"What might you do, dear boy, that would make you feel immoral?"

His accent is High Troy and in it one hears Groton, the great houses of Connecticut, old money, private clubs. He speaks with such precision that one is expected to respond with care. Immoral? Before one forms, or finds, what seems a proper answer, a proper answer, a drink is in one's hand.

Alsop answers his own question:

"I would feel immoral were I to purchase caviar."

Alsop's Yankee ancestors-he dines among their portraits-bequeathed him more than money. In Dictionary of American Biography we read that Richard Alsop (1761-1815), the satirist and poet, "was one of the few millionaires of his generations, and was also, in many ways, the most gifted of the Hartford Wits." (He read French, Spanish, Italian, and the Scandinavian languages, and wrote poetry in Creek.)

Joseph Wright Alsop Jr. (Groton '28, Harvard '32) was born Oct. 11, 1910 in Avon, Conn. "These roots of mine are peculair by any current standard" he wrote in 1974. "The little world of the Farmington River Valley, where I grew up, was much admired by Henry James on his rather unhappy return trip to his native land . . . Except that my family and their friends in the valley were rather more comfortable than they probably deserved, there was only one small feature of the small world that still puzzles and strikes me. These friends and relations-for there were a lot of relations-were most uncommonly preoccupied in with history as a process."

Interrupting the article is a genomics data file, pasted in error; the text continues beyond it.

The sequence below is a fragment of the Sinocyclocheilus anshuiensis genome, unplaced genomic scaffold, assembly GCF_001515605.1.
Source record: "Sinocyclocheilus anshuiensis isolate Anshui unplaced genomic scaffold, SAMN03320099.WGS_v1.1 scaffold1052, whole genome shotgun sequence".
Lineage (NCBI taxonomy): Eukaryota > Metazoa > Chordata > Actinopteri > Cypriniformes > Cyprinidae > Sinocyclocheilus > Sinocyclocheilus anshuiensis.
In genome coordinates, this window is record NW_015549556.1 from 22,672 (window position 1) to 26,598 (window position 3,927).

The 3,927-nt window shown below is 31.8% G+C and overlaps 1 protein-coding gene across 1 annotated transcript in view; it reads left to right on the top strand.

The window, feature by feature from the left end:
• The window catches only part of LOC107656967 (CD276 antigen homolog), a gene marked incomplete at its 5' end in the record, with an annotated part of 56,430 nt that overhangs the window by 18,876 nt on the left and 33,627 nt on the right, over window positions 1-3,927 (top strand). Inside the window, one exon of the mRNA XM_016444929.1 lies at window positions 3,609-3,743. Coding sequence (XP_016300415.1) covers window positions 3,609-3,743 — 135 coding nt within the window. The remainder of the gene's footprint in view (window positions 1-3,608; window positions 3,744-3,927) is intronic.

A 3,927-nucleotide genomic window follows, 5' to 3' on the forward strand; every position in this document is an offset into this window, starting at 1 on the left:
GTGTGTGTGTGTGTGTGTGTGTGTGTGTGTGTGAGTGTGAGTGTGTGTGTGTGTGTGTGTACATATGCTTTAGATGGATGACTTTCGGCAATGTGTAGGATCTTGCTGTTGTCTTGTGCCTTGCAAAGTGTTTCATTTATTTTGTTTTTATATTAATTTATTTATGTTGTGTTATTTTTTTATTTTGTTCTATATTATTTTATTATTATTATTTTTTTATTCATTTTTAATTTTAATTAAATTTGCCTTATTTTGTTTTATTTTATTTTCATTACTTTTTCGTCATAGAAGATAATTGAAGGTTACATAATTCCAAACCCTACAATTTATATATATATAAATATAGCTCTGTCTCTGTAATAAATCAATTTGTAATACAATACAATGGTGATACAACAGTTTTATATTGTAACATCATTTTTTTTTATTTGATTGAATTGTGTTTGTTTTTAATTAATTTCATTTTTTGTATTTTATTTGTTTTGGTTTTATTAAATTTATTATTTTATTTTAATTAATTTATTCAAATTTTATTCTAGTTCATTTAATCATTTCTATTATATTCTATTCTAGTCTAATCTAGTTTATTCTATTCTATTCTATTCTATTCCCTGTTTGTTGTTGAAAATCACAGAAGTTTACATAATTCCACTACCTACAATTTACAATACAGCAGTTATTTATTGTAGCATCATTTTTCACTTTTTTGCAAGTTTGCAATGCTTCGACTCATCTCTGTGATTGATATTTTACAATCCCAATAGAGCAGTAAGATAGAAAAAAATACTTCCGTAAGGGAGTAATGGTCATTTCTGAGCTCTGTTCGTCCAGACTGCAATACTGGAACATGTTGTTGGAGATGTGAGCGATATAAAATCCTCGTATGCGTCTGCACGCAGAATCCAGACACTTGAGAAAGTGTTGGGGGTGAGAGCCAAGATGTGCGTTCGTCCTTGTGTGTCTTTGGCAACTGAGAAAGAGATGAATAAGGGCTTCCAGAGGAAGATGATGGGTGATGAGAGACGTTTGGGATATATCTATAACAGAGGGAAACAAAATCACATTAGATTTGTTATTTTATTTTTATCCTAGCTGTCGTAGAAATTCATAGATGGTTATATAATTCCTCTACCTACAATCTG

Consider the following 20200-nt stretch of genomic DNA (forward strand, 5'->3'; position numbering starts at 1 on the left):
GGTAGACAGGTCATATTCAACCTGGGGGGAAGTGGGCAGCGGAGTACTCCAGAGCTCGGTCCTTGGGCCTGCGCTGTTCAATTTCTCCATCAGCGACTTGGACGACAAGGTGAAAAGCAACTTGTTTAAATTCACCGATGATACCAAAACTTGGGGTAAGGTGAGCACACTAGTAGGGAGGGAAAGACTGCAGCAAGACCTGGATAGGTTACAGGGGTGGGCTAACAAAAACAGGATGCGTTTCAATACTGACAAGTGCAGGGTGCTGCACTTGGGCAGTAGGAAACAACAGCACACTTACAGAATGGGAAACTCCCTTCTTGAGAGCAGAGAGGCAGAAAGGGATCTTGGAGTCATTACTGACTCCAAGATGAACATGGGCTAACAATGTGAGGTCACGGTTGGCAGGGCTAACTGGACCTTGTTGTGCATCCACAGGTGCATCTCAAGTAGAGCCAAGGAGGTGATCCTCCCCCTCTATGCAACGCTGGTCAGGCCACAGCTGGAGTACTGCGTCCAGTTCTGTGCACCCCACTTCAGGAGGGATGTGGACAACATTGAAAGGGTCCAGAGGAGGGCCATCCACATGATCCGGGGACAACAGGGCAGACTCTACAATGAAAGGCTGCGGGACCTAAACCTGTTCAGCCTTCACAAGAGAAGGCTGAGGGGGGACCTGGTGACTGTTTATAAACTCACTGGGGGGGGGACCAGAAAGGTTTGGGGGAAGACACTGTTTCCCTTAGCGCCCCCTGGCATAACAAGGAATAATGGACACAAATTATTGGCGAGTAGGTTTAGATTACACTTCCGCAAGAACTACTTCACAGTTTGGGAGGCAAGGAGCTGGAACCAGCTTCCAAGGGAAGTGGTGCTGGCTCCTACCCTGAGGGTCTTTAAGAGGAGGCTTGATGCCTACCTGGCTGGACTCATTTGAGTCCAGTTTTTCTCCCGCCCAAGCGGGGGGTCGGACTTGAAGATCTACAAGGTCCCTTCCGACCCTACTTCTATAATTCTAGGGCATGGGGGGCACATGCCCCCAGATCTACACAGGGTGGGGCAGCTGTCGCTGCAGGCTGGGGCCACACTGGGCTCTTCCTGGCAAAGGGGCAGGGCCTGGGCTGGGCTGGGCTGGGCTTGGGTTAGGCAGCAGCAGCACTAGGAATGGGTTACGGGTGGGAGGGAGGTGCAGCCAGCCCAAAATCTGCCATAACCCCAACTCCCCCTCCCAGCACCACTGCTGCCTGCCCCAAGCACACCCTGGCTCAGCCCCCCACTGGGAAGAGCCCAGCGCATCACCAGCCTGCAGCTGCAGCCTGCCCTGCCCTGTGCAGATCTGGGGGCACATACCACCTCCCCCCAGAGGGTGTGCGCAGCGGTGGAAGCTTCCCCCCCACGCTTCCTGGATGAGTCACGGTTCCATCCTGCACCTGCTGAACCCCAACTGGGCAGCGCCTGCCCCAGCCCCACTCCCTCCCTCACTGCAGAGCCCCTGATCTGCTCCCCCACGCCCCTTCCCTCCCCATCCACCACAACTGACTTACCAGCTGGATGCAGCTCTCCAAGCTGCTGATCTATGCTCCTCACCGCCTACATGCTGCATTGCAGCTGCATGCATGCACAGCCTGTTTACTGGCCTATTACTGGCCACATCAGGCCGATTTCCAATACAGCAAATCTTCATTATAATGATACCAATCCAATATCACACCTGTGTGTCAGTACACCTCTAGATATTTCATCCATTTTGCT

So is Alsop. His ancestors were bookish, and he loves to read; his ancestors were witty, and his conversation darts, surprises. His ancestors were cunning merchants. What is wrong with caviar is that it is not a good investment. If Alsop loves his luxuries, he loves a bargain, too.

"Retirement to be blunt and practical about it, always requires a man to cash in his savings. My savings, somewhat eccentrically, have gone into a much-loved house and garden and the house's endlessly pleasurable contents," wrote Alsop in a farewell column about the time he sold his house and cashed in his things.

Many yet remain. Standing now among them, Alsop speaks approvingly of the 2,220-year-old figurines he bought years ago in China, mentioning their rarity, their style, their antiquity. He does not cite their beauty. "They cost me 25 cents a piece."